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Another Front in the Battle Against Water Privatization: Highland Park, MI
Thu, 05/17/2007 - 00:00
Water privatization battles are popping up all over the U.S., and indeed, the world, but mainstream news coverage rarely captures the anguish and inequity that is being experienced on the ground. Fortunately, readers of OntheCommons.org occasionally send along some excellent dispatches about their water wars (such as Jim Wilfong’s account of the struggles against Nestle in Maine). I am pleased to post an account by Eunice Yu of a battle against water privatization now underway in Highland Park, Michigan, an economically troubled town. Yu writes:
The Water Front, a new documentary about a community’s struggle against water privatization, was recently pre-screened in Highland Park, MI — for the very community that it documents. The film shows citizens struggling with the question of how a valuable and essential public resource should be managed in the midst of an economic crisis that silences claims to human rights.
The filmmaker, Liz Miller, insisted on showing the film for those in Highland Park before others saw the whole version, but you can see the trailer here. Last Friday night, at Highland Park Community High School, more than sixty people cheered and jeered as they saw themselves and the bureaucracy they struggled against. In contrast to Thirst, another recent film about water privatization, The Water Front is more like a dramatic play with a gripping plot. The music (mixed down the street from the high school, a great combo of Detroit electronic and Joe Carter’s blues) provides a moving background as the cast engages in a hometown struggle that can resonate with anyone who uses their tap and takes pride in their home.
During the discussion afterward, locals revealed an immense love for their city, one that has been seen only as a dilapidated and bankrupt mess by outsiders and those in the state capitol. Highland Park is relatively small, only a couple of blocks incorporated in 1918 by Henry Ford for his pioneering Model T plant that has since been surrounded by the sprawling growth of Detroit. At the time, HP was a booming place, with the progressive $5/day wage and many beautiful brick homes. HP’ers on Friday night emphasized how they had a deeply-felt identity as the seat of working-class America whose homes and successes had historic meaning.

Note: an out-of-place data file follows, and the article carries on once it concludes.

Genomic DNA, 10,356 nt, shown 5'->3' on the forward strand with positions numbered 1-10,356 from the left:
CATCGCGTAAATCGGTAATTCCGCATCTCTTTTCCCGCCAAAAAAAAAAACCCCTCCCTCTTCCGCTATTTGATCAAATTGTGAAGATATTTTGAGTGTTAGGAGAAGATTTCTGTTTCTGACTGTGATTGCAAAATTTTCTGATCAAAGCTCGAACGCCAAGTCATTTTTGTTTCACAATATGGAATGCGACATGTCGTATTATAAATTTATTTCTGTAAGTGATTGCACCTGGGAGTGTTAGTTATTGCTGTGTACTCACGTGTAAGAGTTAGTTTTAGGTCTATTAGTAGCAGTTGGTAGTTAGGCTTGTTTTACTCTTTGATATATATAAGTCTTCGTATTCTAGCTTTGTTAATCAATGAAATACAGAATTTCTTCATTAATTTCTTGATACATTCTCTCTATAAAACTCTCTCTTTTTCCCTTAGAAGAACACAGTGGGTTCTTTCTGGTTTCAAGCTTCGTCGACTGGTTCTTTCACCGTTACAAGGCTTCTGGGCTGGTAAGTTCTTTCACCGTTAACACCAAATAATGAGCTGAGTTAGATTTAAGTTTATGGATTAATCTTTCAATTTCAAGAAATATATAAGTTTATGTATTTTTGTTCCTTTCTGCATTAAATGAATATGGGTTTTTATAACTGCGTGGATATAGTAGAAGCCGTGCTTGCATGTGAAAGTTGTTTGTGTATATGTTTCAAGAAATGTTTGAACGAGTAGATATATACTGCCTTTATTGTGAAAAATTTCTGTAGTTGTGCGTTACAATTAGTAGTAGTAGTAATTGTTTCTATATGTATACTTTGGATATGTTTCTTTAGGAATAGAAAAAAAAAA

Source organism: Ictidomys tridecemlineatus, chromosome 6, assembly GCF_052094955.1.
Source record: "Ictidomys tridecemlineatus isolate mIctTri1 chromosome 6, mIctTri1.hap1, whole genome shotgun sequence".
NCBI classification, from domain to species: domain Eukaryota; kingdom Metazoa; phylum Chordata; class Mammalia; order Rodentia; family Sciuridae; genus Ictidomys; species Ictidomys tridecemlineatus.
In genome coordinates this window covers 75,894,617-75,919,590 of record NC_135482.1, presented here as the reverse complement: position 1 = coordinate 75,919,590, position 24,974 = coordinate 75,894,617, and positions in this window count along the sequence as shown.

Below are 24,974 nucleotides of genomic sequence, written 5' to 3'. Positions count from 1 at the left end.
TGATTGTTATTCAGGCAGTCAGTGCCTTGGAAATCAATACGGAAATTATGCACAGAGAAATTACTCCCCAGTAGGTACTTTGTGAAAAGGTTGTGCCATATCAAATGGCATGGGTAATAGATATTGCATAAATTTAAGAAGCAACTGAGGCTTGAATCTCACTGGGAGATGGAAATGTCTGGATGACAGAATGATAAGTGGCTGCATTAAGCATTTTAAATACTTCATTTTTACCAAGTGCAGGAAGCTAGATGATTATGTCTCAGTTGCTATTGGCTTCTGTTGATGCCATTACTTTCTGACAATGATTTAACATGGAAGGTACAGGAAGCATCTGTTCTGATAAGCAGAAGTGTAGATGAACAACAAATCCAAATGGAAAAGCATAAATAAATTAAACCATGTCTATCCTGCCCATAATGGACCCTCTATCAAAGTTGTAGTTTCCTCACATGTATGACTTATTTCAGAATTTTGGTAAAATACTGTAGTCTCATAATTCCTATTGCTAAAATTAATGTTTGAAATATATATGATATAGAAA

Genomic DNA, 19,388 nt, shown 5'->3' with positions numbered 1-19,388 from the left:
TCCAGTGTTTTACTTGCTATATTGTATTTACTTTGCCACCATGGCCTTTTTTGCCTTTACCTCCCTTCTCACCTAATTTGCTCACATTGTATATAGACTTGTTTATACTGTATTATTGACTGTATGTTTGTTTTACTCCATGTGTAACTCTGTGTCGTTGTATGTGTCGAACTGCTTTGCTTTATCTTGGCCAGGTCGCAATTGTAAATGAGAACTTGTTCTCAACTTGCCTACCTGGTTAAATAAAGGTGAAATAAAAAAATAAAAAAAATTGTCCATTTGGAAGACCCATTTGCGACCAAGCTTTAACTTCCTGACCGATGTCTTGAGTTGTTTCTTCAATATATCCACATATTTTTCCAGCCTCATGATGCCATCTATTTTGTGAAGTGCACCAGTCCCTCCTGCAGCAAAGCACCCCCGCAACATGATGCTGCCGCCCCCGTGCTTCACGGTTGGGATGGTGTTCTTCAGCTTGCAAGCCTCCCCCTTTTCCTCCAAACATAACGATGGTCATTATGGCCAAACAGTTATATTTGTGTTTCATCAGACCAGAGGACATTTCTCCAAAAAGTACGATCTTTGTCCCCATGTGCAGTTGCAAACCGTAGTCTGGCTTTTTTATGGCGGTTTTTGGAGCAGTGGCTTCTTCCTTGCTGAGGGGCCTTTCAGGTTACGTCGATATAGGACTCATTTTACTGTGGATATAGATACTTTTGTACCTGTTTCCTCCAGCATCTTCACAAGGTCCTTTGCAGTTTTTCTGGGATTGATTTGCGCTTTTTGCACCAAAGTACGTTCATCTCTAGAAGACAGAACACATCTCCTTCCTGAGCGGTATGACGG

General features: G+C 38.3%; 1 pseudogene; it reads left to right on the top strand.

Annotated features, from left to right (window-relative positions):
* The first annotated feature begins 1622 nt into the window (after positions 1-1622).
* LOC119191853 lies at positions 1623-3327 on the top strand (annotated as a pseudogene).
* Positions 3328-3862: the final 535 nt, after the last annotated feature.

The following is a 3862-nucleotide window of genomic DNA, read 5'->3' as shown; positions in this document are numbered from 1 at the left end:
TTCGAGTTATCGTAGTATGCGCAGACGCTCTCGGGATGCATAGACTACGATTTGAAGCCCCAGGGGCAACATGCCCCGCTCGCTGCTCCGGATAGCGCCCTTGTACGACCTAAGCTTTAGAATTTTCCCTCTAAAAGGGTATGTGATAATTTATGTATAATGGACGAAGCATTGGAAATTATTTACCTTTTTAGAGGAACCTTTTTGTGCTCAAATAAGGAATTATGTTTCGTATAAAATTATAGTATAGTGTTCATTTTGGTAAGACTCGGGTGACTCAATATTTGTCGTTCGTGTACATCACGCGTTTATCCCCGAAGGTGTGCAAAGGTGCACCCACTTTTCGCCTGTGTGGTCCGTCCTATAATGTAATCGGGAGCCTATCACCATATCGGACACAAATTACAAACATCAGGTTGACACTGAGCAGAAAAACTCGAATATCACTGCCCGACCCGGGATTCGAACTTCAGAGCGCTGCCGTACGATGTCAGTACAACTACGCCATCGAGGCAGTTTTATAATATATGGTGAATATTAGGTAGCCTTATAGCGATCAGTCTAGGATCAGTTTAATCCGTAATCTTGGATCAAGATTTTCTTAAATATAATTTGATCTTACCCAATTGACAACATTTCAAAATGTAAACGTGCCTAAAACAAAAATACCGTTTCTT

Unfortunately, the economic troubles familiar to Detroit since have also affected Highland Park mercilessly. On the verge of bankruptcy in 2001, the governor appointed an emergency financial manager for Highland Park who described herself as basically having the powers of a “dictator.” To pull the city out of debt, she began aggressively collecting water bills from the local residents. Sticker-shock ensued as bills suddenly skyrocketed into the $2000-$4000/year range. When people were unable to pay, their water was shut off. When water was shut off, children were at risk of being taken away by social services. And when residents couldn’t pay their back bills, these were rolled into their property taxes and they were threatened with eviction.
Ford’s other legacy is the enormous water plant built to sustain the long-gone auto industry. From the financial manager’s perspective, the water plant was the most valuable commodity in the city, and she began courting private bottlers. When local citizen groups found out, they were outraged. The Water Front takes you to meet all of these people, and shows an inspiring example of effective and dedicated citizen action that prevented a privatization effort.
But as water becomes scarcer and more expensive globally, managers of poor cities like HP all over will be tempted to sell their most precious commodity even if they are unable to provide water to their own communities. They need viable alternative models and a commons movement that shares their dilemmas so that our beautiful Great Lakes water does not succumb to the Siren’s call of the quick and fickle market.
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